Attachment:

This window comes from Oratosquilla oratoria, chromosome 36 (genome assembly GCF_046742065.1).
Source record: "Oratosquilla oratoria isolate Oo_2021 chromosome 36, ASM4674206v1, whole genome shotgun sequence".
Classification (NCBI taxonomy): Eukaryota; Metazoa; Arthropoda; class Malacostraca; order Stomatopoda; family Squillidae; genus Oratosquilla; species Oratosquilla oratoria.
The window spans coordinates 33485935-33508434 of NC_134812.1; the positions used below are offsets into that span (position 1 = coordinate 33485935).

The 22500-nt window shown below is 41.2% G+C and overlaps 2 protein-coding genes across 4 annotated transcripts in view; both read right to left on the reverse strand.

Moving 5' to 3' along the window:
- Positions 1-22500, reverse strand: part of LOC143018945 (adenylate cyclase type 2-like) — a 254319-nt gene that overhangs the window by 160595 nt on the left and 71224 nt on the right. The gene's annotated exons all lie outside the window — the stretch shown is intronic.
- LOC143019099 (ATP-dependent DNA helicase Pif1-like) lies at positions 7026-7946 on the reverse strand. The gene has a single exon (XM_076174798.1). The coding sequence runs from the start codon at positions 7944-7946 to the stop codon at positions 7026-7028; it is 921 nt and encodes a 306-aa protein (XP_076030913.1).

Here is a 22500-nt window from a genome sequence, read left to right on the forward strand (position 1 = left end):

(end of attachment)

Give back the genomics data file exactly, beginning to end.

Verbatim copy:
This window comes from Oratosquilla oratoria, chromosome 36 (genome assembly GCF_046742065.1).
Source record: "Oratosquilla oratoria isolate Oo_2021 chromosome 36, ASM4674206v1, whole genome shotgun sequence".
Classification (NCBI taxonomy): Eukaryota; Metazoa; Arthropoda; class Malacostraca; order Stomatopoda; family Squillidae; genus Oratosquilla; species Oratosquilla oratoria.
The window spans coordinates 33485935-33508434 of NC_134812.1; the positions used below are offsets into that span (position 1 = coordinate 33485935).

The 22500-nt window shown below is 41.2% G+C and overlaps 2 protein-coding genes across 4 annotated transcripts in view; both read right to left on the reverse strand.

Moving 5' to 3' along the window:
- Positions 1-22500, reverse strand: part of LOC143018945 (adenylate cyclase type 2-like) — a 254319-nt gene that overhangs the window by 160595 nt on the left and 71224 nt on the right. The gene's annotated exons all lie outside the window — the stretch shown is intronic.
- LOC143019099 (ATP-dependent DNA helicase Pif1-like) lies at positions 7026-7946 on the reverse strand. The gene has a single exon (XM_076174798.1). The coding sequence runs from the start codon at positions 7944-7946 to the stop codon at positions 7026-7028; it is 921 nt and encodes a 306-aa protein (XP_076030913.1).

Here is a 22500-nt window from a genome sequence, read left to right on the forward strand (position 1 = left end):